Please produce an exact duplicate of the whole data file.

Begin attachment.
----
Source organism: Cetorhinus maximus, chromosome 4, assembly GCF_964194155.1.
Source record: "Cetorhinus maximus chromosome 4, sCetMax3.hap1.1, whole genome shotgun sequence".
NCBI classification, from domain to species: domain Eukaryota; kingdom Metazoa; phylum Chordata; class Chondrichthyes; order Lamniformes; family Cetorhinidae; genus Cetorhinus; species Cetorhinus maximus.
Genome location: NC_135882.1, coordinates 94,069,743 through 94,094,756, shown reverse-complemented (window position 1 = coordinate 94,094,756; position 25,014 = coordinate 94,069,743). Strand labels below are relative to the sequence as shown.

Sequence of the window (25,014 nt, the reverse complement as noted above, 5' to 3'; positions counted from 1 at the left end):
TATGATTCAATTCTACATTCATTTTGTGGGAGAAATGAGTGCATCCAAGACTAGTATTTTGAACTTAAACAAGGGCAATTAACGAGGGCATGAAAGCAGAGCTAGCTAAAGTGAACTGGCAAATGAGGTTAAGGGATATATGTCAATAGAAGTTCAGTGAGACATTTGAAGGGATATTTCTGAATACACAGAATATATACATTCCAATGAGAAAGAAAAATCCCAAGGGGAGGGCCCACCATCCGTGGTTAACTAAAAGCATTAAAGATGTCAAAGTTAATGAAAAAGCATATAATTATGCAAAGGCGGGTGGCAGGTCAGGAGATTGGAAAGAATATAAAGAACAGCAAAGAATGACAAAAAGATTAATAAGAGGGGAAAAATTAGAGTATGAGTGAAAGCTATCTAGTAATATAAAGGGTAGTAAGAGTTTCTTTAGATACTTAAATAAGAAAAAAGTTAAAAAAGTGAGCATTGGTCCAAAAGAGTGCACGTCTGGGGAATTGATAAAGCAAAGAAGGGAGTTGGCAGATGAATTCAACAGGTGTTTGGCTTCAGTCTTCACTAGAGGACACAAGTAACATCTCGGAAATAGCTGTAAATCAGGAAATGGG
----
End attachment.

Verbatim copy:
Source organism: Cetorhinus maximus, chromosome 4, assembly GCF_964194155.1.
Source record: "Cetorhinus maximus chromosome 4, sCetMax3.hap1.1, whole genome shotgun sequence".
NCBI classification, from domain to species: domain Eukaryota; kingdom Metazoa; phylum Chordata; class Chondrichthyes; order Lamniformes; family Cetorhinidae; genus Cetorhinus; species Cetorhinus maximus.
Genome location: NC_135882.1, coordinates 94,069,743 through 94,094,756, shown reverse-complemented (window position 1 = coordinate 94,094,756; position 25,014 = coordinate 94,069,743). Strand labels below are relative to the sequence as shown.

Sequence of the window (25,014 nt, the reverse complement as noted above, 5' to 3'; positions counted from 1 at the left end):
TATGATTCAATTCTACATTCATTTTGTGGGAGAAATGAGTGCATCCAAGACTAGTATTTTGAACTTAAACAAGGGCAATTAACGAGGGCATGAAAGCAGAGCTAGCTAAAGTGAACTGGCAAATGAGGTTAAGGGATATATGTCAATAGAAGTTCAGTGAGACATTTGAAGGGATATTTCTGAATACACAGAATATATACATTCCAATGAGAAAGAAAAATCCCAAGGGGAGGGCCCACCATCCGTGGTTAACTAAAAGCATTAAAGATGTCAAAGTTAATGAAAAAGCATATAATTATGCAAAGGCGGGTGGCAGGTCAGGAGATTGGAAAGAATATAAAGAACAGCAAAGAATGACAAAAAGATTAATAAGAGGGGAAAAATTAGAGTATGAGTGAAAGCTATCTAGTAATATAAAGGGTAGTAAGAGTTTCTTTAGATACTTAAATAAGAAAAAAGTTAAAAAAGTGAGCATTGGTCCAAAAGAGTGCACGTCTGGGGAATTGATAAAGCAAAGAAGGGAGTTGGCAGATGAATTCAACAGGTGTTTGGCTTCAGTCTTCACTAGAGGACACAAGTAACATCTCGGAAATAGCTGTAAATCAGGAAATGGG